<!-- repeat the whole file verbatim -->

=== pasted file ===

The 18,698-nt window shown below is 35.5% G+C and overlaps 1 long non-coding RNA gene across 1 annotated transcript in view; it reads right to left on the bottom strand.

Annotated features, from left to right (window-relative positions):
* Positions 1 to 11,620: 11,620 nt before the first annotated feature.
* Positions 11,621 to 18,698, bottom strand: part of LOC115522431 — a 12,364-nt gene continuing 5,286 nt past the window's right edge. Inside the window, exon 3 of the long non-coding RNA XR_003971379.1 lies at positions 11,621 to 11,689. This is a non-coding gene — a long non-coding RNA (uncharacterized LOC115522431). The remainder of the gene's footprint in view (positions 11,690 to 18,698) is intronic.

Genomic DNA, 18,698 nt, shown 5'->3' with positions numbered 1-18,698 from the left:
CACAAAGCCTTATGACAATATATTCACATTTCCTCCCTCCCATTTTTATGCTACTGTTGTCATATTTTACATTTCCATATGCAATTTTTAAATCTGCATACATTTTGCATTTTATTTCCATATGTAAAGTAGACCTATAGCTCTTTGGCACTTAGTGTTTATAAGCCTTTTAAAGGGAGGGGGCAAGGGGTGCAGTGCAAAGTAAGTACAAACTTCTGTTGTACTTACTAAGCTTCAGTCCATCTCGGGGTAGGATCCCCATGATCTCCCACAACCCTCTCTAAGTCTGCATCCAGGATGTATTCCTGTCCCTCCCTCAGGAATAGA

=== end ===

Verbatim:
The 18,698-nt window shown below is 35.5% G+C and overlaps 1 long non-coding RNA gene across 1 annotated transcript in view; it reads right to left on the bottom strand.

Annotated features, from left to right (window-relative positions):
* Positions 1 to 11,620: 11,620 nt before the first annotated feature.
* Positions 11,621 to 18,698, bottom strand: part of LOC115522431 — a 12,364-nt gene continuing 5,286 nt past the window's right edge. Inside the window, exon 3 of the long non-coding RNA XR_003971379.1 lies at positions 11,621 to 11,689. This is a non-coding gene — a long non-coding RNA (uncharacterized LOC115522431). The remainder of the gene's footprint in view (positions 11,690 to 18,698) is intronic.

Genomic DNA, 18,698 nt, shown 5'->3' with positions numbered 1-18,698 from the left:
CACAAAGCCTTATGACAATATATTCACATTTCCTCCCTCCCATTTTTATGCTACTGTTGTCATATTTTACATTTCCATATGCAATTTTTAAATCTGCATACATTTTGCATTTTATTTCCATATGTAAAGTAGACCTATAGCTCTTTGGCACTTAGTGTTTATAAGCCTTTTAAAGGGAGGGGGCAAGGGGTGCAGTGCAAAGTAAGTACAAACTTCTGTTGTACTTACTAAGCTTCAGTCCATCTCGGGGTAGGATCCCCATGATCTCCCACAACCCTCTCTAAGTCTGCATCCAGGATGTATTCCTGTCCCTCCCTCAGGAATAGA